It was earlier suggested that ‘V. albo-atrum’ groups 1 and 2 may constitute different species [68], [69], but details have been unclear. Using comparisons to the V. albo-atrum type description and illustrations [21], it was apparent that V. albo-atrum corresponded morphologically to ‘V. albo-atrum’ group 2. Verticillium albo-atrum forms microsclerotia (Figures 4i, 4j, 4k) in addition to resting mycelium [69], [70], [71] (Figures 4g, 4h), as well as yellow-pigmented hyphae as observed by Klebahn [35] (Figures 4b, 4l). Recently, the name ‘V. albo-atrum’ has possibly been applied more frequently to ‘V. albo-atrum’ group 1 now comprising V. alfalfae and V. nonalfalfae, than to ‘V. albo-atrum’ group 2, now V. albo-atrum. Thus, in the absence of molecular data, detailed morphological descriptions or cultures, it is not possible to relate the previous literature on ‘V. albo-atrum’ with absolute certainty to the current species concepts of V. albo-atrum, V. alfalfae and V. nonalfalfae. Adding to the confusion, there might be additional groups with similar morphology, as in a study of ‘V. albo-atrum’ diversity isolates from pea formed a separate cluster [46], [68].

The remaining three new species proposed here, V. isaacii, V. klebahnii and V. zaregamsianum are related to V. tricorpus (Figure 1). Verticillium isaacii, V. klebahnii and V. tricorpus are morphologically indistinguishable, they are characterized by the formation of resting mycelium (Figures 7f, 8e, 12d), chlamydospores (Figures 7g, 8f, 12e) and microsclerotia (Figures 7h, 8h, 12f), as well as the presence of yellow-pigmented hyphae (Figure 7i, 8h, 12h), providing the colonies on agar medium with a yellow or orange coloration (Figure 7b, 8b, 12b). The three species are a monophyletic group (Figure 1), and they could have been considered as three different lineages within just one species, V. tricorpus. However, compared with other Verticillium species, V. tricorpus, including what are now V. isaacii and V. klebahnii, was known to be very diverse, both in terms of ITS sequence data [48] and vegetative compatibility groups [72]. There is evidence for differences in pathogenicity. Verticillium tricorpus was only pathogenic on tomato [23], V. klebahnii was pathogenic on lettuce [51], and V. isaacii was not pathogenic on either lettuce or artichoke [41]. Further research is needed to determine the host ranges of these species.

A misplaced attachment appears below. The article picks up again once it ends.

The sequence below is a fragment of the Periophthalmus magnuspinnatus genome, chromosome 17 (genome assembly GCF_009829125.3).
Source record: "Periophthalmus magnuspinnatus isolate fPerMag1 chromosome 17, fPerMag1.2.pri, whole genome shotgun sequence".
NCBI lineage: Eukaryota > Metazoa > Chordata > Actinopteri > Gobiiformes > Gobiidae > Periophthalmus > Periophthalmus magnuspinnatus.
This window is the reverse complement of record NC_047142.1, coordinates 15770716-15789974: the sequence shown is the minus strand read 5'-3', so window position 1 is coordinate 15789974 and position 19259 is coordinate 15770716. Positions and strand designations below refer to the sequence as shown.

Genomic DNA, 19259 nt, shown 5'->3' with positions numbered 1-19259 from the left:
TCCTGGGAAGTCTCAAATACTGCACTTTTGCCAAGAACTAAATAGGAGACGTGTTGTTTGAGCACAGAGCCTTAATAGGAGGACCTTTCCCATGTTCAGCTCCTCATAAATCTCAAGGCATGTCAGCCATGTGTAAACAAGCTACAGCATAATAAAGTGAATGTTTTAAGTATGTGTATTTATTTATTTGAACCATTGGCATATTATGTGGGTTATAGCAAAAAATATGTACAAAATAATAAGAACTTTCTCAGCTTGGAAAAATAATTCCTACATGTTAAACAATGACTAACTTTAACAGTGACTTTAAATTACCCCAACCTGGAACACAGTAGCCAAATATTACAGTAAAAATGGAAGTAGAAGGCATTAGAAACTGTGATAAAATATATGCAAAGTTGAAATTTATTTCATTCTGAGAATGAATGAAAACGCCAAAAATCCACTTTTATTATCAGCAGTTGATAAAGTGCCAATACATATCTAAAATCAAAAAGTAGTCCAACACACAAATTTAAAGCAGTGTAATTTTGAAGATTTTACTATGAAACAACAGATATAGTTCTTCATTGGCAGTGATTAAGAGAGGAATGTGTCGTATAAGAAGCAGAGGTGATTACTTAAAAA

Verticillium zaregamsianum, the third new species related to V. tricorpus (Figure 1), is morphologically distinct from all other Verticillium species, V. zaregamsianum forms predominantly microsclerotia (Figure 13i), as well as yellow-pigmented hyphae (Figures 13k, 13l). Verticillium zaregamsianum is a pathogen of lettuce in Japan [73].

Table 2 provides an overview of the taxonomic changes made in this paper and relates the new taxonomic system to previously described species.

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Table 2. Correspondence of previous to current taxonomic system and summary of taxonomic changes enacted.

doi:10.1371/journal.pone.0028341.t002

Phylogenetic relationships of Verticillium species

In agreement with previous studies [15], [74], we identified two major groups in Verticillium that we named Clades Flavexudans and Flaxnonexudans, respectively (Figure 1). Clade Flavexudans comprised all species that produced yellow-pigmented hyphae that were absent in all members of Clade Flavnonexudans. Whereas Clade Flavexudans was well supported by the phylogenetic analyses, Clade Flavnonexudans, in particular the monophyly of V. nubilum with the remaining members of Clade Flavnonexudans, only received support in the parsimony analyses (Figure 1). More research is needed to conclusively determine the phylogenetic placement of V. nubilum within Verticillium.